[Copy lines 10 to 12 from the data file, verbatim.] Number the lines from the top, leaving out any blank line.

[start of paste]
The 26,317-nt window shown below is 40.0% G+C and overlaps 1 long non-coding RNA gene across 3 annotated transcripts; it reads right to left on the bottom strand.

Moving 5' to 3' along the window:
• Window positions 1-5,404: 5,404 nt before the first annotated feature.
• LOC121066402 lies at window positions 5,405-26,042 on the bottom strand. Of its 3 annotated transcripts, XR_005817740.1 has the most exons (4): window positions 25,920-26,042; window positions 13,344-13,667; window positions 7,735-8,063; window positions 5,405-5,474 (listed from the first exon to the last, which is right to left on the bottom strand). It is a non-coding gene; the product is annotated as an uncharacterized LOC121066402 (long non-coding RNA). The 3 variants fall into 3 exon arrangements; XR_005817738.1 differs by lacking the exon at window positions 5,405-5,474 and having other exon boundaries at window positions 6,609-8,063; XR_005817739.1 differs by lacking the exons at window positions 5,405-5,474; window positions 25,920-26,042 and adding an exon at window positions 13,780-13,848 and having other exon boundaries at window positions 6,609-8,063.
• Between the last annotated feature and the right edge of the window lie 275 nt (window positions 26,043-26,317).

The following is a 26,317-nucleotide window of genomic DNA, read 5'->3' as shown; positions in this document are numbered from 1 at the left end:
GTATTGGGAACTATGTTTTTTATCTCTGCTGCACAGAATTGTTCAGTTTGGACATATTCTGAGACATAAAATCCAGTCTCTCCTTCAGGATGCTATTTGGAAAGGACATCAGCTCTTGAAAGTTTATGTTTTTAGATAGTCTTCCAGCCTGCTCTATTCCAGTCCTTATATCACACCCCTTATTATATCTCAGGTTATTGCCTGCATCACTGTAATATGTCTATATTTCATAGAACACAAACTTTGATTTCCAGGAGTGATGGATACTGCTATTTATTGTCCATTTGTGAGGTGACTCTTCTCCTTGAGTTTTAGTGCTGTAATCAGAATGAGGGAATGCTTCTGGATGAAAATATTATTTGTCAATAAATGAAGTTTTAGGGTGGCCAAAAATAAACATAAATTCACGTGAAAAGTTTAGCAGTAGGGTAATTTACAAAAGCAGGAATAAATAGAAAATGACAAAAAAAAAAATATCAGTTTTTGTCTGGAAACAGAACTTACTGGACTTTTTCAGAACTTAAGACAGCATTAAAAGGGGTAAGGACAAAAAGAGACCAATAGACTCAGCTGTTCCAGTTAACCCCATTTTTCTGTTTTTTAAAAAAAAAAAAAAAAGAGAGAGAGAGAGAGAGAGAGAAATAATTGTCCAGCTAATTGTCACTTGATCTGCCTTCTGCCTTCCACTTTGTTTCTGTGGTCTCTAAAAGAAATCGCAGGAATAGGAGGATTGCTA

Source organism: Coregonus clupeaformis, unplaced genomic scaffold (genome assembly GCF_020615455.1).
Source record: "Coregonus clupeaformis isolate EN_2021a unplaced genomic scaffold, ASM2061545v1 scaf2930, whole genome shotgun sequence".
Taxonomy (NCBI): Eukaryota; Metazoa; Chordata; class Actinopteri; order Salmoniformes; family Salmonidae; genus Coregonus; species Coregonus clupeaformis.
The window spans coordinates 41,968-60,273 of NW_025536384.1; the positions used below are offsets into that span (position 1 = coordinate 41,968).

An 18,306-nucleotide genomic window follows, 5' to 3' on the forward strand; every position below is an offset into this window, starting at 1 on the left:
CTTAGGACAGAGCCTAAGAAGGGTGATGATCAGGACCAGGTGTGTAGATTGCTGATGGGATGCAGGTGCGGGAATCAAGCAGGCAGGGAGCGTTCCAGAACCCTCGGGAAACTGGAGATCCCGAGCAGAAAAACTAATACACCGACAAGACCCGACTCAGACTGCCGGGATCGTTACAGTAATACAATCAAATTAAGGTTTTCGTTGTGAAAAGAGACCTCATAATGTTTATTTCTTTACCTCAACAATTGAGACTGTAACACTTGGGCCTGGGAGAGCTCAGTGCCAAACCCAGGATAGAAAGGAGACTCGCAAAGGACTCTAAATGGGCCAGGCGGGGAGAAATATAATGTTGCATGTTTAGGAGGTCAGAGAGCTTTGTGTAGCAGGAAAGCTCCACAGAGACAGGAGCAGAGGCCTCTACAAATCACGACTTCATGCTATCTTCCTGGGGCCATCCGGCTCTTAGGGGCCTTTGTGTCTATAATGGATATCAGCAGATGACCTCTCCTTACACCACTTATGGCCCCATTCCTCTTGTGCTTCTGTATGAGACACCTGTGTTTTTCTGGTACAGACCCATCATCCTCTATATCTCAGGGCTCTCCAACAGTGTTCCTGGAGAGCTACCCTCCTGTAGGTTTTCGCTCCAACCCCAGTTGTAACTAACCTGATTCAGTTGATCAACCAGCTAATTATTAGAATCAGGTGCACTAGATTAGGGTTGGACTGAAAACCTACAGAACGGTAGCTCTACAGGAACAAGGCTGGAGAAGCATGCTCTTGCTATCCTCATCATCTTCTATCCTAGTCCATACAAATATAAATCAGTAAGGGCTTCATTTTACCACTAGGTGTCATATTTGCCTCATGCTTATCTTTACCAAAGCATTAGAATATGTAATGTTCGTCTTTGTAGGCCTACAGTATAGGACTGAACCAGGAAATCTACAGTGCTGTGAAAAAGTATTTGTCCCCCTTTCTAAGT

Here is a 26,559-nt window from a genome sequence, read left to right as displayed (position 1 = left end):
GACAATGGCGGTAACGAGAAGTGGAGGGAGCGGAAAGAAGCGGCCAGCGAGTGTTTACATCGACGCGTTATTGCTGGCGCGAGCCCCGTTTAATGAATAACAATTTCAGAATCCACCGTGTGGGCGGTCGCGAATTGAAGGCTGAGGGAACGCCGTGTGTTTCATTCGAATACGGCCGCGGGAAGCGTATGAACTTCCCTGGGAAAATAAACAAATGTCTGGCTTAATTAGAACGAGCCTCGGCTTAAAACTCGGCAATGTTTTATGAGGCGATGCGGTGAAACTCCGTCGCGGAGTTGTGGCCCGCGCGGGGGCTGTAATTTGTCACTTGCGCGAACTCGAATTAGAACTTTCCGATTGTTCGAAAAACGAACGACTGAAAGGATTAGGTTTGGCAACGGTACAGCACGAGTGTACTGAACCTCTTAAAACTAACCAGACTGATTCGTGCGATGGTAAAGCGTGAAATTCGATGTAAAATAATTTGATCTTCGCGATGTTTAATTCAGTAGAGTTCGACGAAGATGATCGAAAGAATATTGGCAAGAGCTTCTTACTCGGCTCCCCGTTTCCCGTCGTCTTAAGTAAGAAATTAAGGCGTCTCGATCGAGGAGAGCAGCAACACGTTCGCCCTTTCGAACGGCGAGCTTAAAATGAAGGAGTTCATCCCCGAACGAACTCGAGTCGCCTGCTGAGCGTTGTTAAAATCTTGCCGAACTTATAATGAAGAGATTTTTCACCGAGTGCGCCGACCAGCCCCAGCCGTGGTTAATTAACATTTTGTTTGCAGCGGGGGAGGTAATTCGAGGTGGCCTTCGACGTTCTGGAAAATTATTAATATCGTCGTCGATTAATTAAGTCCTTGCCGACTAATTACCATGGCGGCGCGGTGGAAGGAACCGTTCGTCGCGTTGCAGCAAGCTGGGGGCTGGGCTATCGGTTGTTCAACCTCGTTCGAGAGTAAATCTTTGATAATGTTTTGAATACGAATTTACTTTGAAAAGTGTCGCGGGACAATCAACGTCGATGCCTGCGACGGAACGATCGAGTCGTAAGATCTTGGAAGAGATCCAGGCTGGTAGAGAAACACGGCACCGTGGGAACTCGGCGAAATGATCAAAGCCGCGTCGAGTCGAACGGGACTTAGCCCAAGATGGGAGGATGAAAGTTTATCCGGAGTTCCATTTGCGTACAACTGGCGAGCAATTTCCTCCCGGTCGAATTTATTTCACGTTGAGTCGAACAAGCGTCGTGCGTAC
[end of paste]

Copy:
Taxonomy (NCBI): Eukaryota; Metazoa; Chordata; class Actinopteri; order Salmoniformes; family Salmonidae; genus Coregonus; species Coregonus clupeaformis.
The window spans coordinates 41,968-60,273 of NW_025536384.1; the positions used below are offsets into that span (position 1 = coordinate 41,968).

An 18,306-nucleotide genomic window follows, 5' to 3' on the forward strand; every position below is an offset into this window, starting at 1 on the left: